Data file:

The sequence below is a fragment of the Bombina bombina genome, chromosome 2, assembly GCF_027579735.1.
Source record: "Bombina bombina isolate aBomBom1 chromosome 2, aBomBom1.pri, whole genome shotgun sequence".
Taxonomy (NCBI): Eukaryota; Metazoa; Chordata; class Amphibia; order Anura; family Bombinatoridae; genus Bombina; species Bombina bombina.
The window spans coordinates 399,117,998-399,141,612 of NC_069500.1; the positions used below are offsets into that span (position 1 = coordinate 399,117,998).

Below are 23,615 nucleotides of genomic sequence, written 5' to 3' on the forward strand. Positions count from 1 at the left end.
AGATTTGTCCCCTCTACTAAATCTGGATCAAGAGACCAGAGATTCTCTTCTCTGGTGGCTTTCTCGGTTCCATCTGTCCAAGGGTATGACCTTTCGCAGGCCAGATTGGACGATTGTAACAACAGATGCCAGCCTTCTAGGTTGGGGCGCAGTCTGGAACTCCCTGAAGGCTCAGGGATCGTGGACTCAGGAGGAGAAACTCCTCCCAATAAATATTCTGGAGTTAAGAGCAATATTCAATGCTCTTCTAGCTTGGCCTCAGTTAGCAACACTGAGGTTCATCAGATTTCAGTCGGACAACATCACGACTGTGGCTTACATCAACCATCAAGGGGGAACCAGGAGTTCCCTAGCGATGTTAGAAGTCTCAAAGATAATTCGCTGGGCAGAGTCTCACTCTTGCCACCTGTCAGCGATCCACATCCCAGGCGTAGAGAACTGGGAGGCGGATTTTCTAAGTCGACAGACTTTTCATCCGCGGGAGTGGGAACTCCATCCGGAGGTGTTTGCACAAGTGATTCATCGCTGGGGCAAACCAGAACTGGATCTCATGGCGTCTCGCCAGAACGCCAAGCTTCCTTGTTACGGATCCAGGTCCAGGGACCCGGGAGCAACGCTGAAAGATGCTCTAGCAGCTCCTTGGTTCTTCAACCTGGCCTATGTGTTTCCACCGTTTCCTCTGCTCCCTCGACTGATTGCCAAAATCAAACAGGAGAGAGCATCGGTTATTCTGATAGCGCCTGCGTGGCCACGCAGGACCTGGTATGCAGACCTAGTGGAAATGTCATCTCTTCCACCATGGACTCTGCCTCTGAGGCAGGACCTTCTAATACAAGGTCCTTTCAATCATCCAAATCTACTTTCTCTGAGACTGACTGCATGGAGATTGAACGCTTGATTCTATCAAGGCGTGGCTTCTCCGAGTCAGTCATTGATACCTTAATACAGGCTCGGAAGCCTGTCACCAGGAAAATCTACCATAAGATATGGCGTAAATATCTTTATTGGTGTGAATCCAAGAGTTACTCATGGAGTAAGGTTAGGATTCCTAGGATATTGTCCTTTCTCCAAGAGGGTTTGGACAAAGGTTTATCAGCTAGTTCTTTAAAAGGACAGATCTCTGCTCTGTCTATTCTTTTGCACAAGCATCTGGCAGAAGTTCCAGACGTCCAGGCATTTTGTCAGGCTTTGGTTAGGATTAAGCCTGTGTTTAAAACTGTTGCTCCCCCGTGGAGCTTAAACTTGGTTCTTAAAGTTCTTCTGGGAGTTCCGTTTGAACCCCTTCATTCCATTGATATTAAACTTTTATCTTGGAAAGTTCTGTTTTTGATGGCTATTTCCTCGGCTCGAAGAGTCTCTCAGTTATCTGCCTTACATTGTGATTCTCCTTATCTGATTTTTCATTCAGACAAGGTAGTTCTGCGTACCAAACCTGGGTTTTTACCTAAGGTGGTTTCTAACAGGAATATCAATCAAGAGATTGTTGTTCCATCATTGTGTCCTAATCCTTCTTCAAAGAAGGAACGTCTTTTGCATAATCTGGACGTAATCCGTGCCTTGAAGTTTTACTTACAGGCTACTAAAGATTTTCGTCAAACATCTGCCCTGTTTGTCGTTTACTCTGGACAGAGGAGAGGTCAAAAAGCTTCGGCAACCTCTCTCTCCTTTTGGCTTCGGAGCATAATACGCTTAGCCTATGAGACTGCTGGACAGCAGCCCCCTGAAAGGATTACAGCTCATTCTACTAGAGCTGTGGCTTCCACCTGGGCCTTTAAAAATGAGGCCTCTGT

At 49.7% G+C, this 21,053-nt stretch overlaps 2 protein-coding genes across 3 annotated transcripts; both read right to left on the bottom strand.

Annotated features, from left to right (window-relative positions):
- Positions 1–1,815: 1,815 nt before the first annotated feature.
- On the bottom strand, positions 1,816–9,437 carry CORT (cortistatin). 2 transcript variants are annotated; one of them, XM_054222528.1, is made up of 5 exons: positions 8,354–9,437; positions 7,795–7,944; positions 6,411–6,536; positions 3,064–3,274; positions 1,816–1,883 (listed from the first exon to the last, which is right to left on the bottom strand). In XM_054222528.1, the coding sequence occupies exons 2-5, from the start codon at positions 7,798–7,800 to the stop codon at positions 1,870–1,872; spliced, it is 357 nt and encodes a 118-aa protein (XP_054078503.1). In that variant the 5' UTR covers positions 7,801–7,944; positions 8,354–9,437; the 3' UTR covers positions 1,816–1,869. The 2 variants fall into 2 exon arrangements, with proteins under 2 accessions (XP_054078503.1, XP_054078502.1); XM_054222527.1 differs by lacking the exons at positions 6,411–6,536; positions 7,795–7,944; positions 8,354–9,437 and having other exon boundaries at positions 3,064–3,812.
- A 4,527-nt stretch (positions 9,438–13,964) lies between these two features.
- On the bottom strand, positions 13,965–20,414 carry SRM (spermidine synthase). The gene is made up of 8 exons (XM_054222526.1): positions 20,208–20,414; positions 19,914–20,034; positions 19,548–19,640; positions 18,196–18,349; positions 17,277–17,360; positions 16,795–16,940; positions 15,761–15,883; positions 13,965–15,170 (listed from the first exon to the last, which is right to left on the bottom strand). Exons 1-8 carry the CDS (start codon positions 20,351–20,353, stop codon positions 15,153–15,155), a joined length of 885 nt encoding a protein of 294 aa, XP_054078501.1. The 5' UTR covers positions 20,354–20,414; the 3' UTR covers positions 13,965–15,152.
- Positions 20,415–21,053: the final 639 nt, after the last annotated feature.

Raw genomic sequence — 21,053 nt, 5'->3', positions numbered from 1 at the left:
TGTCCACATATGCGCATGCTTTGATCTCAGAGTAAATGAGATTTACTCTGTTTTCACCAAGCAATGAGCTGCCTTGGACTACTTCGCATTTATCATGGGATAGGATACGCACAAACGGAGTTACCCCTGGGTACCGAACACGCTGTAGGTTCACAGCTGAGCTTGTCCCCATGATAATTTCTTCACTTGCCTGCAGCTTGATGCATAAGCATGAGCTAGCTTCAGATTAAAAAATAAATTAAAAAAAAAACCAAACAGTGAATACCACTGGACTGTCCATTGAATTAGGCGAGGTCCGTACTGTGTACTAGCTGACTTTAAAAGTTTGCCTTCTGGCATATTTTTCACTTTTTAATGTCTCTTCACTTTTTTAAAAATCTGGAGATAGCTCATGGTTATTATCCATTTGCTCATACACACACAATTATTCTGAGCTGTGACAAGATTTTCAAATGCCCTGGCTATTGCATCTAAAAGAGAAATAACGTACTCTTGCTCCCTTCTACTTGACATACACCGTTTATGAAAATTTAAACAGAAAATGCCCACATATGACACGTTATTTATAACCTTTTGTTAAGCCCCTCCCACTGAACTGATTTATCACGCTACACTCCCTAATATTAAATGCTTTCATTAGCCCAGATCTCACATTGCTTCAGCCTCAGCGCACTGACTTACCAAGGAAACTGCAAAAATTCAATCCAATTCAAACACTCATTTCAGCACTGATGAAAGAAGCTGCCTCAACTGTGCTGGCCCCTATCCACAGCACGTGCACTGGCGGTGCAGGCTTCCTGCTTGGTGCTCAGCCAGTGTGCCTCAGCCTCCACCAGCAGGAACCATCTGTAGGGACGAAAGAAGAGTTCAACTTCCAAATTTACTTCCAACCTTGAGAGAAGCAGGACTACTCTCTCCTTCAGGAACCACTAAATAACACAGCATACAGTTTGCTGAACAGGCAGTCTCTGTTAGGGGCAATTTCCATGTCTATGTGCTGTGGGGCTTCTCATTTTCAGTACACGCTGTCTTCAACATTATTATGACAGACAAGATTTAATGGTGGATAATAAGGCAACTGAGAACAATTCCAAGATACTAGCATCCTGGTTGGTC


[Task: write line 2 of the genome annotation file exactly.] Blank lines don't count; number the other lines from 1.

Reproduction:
Source record: "Bombina bombina isolate aBomBom1 chromosome 2, aBomBom1.pri, whole genome shotgun sequence".